The UK's official house price index has hit a record high amid concern over the stability of the country's bloated housing market.
According to the Office for National Statistics (ONS), UK house prices rose by 9.9% in the year to April 2014, hitting an average of £260,000 and taking the data agency's index up to an all-time-high of 197.5. This is 6.5% higher than the index's pre-financial crisis peak in January 2008.
Soaring house prices come off the back of a recovering domestic economy, cheap mortgages thanks to the ultra-low Bank of England base rate, and a severely constrained supply of homes.
But much of this price growth is powered by the housing markets in London, the southeast and east of England.
The ONS said the annual house price increase in London was 18.7% to an average of £485,000; the south east 8.9% to £320,000; and the east 8.5% to £269,000.
Excluding London and the southeast, UK house prices rose by 6.3% over the year to April 2014, reaching an average of £199,000.
The slowest growth seen in all regions of the UK was Northern Ireland, which registered a 2.6% rise in the average to £132,000. Northern Ireland's house price index reading of 142 is almost 50% lower than its pre-crisis peak.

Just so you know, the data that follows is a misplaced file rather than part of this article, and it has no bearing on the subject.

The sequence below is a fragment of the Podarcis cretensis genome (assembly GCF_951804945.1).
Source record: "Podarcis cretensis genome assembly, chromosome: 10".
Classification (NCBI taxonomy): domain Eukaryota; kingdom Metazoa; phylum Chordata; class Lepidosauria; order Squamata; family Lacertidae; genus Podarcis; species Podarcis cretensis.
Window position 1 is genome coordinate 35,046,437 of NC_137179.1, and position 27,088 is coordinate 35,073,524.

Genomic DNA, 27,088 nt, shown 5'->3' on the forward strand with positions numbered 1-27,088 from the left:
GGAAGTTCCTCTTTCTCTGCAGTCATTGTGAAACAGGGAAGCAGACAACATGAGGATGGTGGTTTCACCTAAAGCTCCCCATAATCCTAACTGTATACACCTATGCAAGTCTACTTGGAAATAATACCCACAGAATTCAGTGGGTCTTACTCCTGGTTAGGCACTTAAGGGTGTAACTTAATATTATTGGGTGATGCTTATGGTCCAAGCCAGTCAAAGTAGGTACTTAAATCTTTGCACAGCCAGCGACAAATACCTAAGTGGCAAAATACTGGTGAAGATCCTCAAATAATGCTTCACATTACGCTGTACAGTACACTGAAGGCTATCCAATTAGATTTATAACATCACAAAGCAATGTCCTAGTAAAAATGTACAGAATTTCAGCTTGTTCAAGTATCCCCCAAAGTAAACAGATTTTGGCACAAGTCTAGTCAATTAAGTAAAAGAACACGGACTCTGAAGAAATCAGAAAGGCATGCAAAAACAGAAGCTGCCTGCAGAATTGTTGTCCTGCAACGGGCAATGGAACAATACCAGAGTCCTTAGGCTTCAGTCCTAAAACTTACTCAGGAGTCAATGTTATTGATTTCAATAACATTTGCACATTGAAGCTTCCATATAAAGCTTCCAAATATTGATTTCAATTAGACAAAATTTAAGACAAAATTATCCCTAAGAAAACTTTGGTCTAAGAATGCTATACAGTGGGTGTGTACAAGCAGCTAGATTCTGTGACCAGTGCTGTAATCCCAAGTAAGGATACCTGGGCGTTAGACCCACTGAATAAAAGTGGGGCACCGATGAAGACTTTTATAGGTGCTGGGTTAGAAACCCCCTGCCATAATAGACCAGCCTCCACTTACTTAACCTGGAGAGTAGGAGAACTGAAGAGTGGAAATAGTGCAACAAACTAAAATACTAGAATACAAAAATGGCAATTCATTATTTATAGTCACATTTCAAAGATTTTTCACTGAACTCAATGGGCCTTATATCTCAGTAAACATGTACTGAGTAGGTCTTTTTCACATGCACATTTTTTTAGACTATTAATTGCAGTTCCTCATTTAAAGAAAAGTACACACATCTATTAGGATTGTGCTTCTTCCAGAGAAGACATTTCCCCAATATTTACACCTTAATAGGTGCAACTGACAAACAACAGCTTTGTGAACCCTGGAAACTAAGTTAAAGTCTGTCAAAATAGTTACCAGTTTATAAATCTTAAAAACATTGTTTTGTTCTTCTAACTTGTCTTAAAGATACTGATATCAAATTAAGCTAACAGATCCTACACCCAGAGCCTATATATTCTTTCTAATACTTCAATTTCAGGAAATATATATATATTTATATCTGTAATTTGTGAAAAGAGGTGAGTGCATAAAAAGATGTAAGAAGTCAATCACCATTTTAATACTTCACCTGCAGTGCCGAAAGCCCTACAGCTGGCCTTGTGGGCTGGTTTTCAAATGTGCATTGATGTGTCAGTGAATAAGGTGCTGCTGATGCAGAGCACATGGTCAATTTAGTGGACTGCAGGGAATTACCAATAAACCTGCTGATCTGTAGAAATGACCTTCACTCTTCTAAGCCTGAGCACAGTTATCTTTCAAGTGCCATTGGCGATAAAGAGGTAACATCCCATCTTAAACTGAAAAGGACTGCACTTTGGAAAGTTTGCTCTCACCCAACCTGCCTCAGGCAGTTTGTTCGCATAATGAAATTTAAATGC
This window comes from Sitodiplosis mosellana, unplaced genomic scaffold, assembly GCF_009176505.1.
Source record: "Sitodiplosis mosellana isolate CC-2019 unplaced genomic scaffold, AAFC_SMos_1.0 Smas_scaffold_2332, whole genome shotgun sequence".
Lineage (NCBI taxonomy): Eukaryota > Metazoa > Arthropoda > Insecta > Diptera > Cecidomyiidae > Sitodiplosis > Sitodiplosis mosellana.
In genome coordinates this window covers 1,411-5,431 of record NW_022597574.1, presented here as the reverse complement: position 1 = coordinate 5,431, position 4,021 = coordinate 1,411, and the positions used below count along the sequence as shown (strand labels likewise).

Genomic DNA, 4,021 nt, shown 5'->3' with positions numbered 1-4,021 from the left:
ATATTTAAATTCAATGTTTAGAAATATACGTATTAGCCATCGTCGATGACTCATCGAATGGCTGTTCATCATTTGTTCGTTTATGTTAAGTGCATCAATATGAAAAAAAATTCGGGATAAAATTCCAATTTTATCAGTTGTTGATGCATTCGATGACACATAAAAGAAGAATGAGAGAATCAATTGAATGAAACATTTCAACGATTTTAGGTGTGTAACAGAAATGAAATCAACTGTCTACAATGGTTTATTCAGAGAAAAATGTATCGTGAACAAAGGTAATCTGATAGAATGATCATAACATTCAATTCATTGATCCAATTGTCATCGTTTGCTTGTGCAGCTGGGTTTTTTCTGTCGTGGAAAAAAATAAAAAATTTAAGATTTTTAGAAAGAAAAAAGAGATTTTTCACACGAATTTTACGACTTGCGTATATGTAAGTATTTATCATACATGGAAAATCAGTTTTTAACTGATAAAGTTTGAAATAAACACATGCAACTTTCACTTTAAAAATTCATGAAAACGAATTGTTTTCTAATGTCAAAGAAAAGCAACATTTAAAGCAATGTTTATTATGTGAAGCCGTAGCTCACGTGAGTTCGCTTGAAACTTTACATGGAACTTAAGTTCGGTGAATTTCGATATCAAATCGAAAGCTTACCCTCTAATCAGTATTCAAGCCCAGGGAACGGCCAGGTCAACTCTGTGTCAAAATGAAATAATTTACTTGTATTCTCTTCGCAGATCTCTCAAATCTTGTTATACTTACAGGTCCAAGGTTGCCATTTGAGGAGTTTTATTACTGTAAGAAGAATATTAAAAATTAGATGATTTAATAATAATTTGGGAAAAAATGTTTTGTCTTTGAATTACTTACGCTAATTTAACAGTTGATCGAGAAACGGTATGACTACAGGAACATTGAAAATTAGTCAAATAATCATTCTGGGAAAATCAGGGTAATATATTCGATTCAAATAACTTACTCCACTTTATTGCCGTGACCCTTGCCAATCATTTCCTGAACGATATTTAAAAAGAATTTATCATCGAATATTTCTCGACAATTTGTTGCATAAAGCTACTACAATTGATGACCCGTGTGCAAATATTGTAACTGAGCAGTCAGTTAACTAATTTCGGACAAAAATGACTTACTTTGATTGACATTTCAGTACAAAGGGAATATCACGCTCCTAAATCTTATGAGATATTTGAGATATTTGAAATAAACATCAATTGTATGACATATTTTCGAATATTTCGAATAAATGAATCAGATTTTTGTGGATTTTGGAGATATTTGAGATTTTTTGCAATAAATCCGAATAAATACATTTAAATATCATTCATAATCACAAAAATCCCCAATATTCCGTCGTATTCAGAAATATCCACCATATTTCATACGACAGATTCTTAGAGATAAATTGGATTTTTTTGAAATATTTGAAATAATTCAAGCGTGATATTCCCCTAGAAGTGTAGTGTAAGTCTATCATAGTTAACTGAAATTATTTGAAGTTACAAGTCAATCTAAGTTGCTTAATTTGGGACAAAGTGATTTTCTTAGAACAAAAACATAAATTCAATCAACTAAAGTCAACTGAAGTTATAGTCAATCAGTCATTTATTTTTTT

There is a recovery across the whole of the UK housing market. But some areas, such as London, are seeing particularly rapid house price growth.
This is fuelling concern that a credit bubble is forming in some areas. Higher prices mean buyers take on larger debt, stretching their finances to make the repayments.
One of the reasons they can cope with higher debt is because the repayment costs have been brought down by the Bank of England's record-low base rate of 0.5%.
When the Bank of England hikes this rate, which it has said it is almost ready to do as the UK economic recovery strengthens, there is the risk that higher interest rates will make debt repayments unaffordable for some people – sparking defaults.
Two of the UK's biggest banks, the Royal Bank of Scotland (RBS) and Lloyds Banking Group, have already announced self-imposed mortgage caps. Both will only lend out four-times an applicant's income on mortgage lending of over £500,000.
And the Financial Conduct Authority (FCA), the banking sector watchdog, is making lenders carry out tougher affordability tests on potential borrowers.
The Bank of England's financial policy committee (FPC) also has the power to step in and cap mortgage lending if it thinks the housing market is getting out of control, something policymakers have said they are ready to do if risks worsen.